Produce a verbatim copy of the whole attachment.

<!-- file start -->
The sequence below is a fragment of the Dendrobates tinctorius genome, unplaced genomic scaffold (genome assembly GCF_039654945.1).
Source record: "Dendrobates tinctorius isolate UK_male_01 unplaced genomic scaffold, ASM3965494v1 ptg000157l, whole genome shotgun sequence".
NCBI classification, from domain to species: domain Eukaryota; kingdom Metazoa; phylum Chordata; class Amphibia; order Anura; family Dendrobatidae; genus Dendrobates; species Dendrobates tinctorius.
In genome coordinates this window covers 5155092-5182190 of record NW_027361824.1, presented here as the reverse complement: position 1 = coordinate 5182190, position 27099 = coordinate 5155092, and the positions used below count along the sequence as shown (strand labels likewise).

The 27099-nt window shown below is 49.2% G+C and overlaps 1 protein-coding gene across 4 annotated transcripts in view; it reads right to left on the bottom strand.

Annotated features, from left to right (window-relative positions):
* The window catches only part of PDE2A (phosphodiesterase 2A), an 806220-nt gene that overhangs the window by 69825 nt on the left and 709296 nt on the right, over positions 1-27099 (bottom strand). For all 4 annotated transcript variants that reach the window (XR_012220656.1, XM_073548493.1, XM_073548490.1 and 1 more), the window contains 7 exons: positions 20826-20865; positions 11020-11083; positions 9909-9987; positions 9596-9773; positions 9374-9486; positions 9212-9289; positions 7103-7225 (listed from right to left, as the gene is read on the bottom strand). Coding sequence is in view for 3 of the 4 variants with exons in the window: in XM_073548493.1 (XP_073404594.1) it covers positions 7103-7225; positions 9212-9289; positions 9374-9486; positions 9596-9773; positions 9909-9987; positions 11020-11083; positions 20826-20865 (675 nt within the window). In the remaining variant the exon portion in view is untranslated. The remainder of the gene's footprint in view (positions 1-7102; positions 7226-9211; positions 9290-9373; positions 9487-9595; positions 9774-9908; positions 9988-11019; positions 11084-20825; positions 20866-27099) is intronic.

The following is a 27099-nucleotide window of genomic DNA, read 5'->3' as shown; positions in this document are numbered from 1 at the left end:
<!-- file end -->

The sequence below is a fragment of the Dendrobates tinctorius genome, unplaced genomic scaffold (genome assembly GCF_039654945.1).
Source record: "Dendrobates tinctorius isolate UK_male_01 unplaced genomic scaffold, ASM3965494v1 ptg000157l, whole genome shotgun sequence".
NCBI classification, from domain to species: domain Eukaryota; kingdom Metazoa; phylum Chordata; class Amphibia; order Anura; family Dendrobatidae; genus Dendrobates; species Dendrobates tinctorius.
In genome coordinates this window covers 5155092-5182190 of record NW_027361824.1, presented here as the reverse complement: position 1 = coordinate 5182190, position 27099 = coordinate 5155092, and the positions used below count along the sequence as shown (strand labels likewise).

The 27099-nt window shown below is 49.2% G+C and overlaps 1 protein-coding gene across 4 annotated transcripts in view; it reads right to left on the bottom strand.

Annotated features, from left to right (window-relative positions):
* The window catches only part of PDE2A (phosphodiesterase 2A), an 806220-nt gene that overhangs the window by 69825 nt on the left and 709296 nt on the right, over positions 1-27099 (bottom strand). For all 4 annotated transcript variants that reach the window (XR_012220656.1, XM_073548493.1, XM_073548490.1 and 1 more), the window contains 7 exons: positions 20826-20865; positions 11020-11083; positions 9909-9987; positions 9596-9773; positions 9374-9486; positions 9212-9289; positions 7103-7225 (listed from right to left, as the gene is read on the bottom strand). Coding sequence is in view for 3 of the 4 variants with exons in the window: in XM_073548493.1 (XP_073404594.1) it covers positions 7103-7225; positions 9212-9289; positions 9374-9486; positions 9596-9773; positions 9909-9987; positions 11020-11083; positions 20826-20865 (675 nt within the window). In the remaining variant the exon portion in view is untranslated. The remainder of the gene's footprint in view (positions 1-7102; positions 7226-9211; positions 9290-9373; positions 9487-9595; positions 9774-9908; positions 9988-11019; positions 11084-20825; positions 20866-27099) is intronic.

The following is a 27099-nucleotide window of genomic DNA, read 5'->3' as shown; positions in this document are numbered from 1 at the left end: